Dismiss Notice
Join Physics Forums Today!
The friendliest, high quality science and math community on the planet! Everyone who loves science is here!

What is "Modern Quantum Simulation" experimentation?

  1. Nov 3, 2015 #1
    Hi all,

    In this paper they mention that the "experiments" were done using "quantum simulation". Expressions like the following are used:

    "Here we experimentally simulate the nonlinear behaviour of a qubit...."

    "Modern experimental quantum simulation allows one to ask meaningful questions that provide insights into the behaviour of complex quantum systems"

    "Our experimental simulation of a qubit in the pure state..."

    "Quantum simulation is a versatile and powerful tool for investigating quantum systems that are hard or even impossible to access in practice"

    http://www.nature.com/articles/ncom...&tracking_referrer=www.scientificamerican.com

    What is such a "quantum simulation experiment"? Is it a real physical experiment? Or a computer simulated one? How can be quantum behaviour simulated not using a quantum computer or quantum process? Is it about modelling, or mapping, a complex quantum process into some simpler physical quantum system such as studying photons polarization behaviour? If so, how confident can we be that such simple models provide a reliable mapping for the way more complex systems behave?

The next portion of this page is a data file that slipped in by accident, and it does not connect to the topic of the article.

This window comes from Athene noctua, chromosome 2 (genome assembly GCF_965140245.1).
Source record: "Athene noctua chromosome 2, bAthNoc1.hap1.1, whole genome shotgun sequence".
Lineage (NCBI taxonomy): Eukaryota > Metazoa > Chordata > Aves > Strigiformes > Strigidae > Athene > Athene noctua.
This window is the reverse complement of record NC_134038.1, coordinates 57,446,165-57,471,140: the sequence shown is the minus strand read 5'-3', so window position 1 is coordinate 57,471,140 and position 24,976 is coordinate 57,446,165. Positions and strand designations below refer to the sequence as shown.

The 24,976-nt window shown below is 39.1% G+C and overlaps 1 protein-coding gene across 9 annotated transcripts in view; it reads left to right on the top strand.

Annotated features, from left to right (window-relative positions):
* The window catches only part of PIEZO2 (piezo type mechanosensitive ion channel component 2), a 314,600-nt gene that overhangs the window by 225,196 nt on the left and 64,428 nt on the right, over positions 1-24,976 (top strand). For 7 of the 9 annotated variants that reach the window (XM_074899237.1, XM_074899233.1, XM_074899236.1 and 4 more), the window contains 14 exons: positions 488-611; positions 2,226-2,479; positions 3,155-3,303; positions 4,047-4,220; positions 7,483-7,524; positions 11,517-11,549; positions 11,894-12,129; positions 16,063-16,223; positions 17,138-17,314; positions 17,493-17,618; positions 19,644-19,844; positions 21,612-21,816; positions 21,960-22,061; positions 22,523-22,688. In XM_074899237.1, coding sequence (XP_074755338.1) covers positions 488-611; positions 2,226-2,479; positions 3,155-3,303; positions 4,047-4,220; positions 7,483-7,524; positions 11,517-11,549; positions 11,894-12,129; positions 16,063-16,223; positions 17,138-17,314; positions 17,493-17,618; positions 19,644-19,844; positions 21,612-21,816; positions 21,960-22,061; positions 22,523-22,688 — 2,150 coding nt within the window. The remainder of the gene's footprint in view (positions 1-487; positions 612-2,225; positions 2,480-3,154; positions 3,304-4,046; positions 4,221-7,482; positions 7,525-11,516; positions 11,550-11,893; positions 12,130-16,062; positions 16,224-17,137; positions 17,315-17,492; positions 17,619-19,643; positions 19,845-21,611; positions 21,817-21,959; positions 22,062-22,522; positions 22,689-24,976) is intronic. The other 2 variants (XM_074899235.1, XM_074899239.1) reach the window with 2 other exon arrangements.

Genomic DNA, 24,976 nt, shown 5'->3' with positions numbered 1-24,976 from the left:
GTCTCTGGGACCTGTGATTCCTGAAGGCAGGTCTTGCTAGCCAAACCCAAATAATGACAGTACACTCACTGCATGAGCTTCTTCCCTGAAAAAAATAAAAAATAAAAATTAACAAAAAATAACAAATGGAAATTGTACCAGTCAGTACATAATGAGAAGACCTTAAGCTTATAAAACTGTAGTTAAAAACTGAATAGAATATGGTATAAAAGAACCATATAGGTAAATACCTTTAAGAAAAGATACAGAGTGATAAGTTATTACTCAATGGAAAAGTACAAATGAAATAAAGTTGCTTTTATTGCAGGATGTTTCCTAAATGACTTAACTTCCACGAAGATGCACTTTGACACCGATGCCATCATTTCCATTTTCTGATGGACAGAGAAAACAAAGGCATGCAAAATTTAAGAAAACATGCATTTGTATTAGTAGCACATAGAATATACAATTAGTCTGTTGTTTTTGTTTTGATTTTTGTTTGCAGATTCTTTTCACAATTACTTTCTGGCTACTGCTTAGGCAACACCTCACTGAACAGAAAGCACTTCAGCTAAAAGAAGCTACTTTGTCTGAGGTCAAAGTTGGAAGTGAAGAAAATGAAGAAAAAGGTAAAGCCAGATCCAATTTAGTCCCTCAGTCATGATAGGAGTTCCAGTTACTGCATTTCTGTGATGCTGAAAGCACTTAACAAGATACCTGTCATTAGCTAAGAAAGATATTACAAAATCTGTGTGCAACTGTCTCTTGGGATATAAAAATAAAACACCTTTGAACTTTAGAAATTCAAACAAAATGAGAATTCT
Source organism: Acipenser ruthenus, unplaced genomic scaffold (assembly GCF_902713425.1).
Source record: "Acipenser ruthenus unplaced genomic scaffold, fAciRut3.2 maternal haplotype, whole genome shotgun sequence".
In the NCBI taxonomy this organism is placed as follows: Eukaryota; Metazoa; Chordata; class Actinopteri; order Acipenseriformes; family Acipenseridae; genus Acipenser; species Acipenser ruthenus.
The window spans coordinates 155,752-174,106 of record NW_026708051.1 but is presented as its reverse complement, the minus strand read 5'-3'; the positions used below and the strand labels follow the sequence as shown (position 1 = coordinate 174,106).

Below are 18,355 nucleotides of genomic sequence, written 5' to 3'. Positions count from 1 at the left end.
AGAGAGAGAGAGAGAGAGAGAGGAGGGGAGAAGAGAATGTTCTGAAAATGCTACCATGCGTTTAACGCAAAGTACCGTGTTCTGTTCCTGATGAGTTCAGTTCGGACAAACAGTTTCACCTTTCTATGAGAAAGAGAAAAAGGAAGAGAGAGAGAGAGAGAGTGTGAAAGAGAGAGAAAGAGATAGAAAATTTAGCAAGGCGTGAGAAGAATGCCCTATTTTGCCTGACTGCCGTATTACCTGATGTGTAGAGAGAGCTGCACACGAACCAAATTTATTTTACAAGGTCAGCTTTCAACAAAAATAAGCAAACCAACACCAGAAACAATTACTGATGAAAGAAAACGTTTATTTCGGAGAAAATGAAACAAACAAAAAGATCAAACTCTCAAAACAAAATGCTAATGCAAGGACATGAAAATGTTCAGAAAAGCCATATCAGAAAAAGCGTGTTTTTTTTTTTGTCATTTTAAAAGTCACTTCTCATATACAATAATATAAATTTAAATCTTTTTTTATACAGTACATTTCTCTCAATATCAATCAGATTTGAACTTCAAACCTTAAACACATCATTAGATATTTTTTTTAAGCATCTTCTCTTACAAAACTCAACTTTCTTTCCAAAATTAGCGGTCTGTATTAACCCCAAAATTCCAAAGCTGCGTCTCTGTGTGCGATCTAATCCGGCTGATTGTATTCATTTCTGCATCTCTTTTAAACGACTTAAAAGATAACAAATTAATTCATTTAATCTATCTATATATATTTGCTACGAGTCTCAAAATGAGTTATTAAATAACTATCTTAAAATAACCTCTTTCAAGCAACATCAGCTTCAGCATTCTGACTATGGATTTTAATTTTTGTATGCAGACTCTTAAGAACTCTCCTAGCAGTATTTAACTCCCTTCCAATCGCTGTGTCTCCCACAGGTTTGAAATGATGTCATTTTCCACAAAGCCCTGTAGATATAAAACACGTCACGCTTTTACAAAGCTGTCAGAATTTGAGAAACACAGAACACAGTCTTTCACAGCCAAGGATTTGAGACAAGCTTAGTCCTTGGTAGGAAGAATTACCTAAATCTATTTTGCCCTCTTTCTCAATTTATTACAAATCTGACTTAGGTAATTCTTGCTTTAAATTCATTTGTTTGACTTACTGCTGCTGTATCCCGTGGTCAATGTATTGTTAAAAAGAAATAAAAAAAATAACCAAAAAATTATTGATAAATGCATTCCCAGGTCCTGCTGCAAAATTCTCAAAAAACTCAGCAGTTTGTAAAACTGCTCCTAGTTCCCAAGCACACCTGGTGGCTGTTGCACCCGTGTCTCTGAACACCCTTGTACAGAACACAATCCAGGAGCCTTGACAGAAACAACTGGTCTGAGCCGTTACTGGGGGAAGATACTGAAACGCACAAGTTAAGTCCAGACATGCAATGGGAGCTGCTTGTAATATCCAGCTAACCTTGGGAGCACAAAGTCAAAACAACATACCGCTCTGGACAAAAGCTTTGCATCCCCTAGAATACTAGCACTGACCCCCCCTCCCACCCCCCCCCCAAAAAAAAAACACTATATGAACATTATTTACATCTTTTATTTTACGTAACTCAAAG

TX
     
  2. jcsd
  3. Nov 4, 2015 #2

    f95toli

    User Avatar
    Science Advisor
    Gold Member

    The principle is very similar to an analogue computer. Before digital computers became commonplace analogue computers were (and in some cases still are) used in many applications that requires fast solution of mathematical problems (in.e.g. control system for aircraft). The idea is to create one system that is mathematically equivalent to another. The most common case was to create analogue electrical circuits (using capacitors, inductors etc) that were arranged in such a way that the differential equations that governed their behaviors were identical to the behavior of some mechanical system you wanted to simulate.

    Quantum simulators work in the same way. The idea is to create a "simple" controllable system that is mathematically identical (in the simplest case it might have the same effective Hamiltonian) to some other more complicated (and not easily controlled) system you want to simulate.
     
Know someone interested in this topic? Share this thread via Reddit, Google+, Twitter, or Facebook




Similar Discussions: What is "Modern Quantum Simulation" experimentation?
Loading...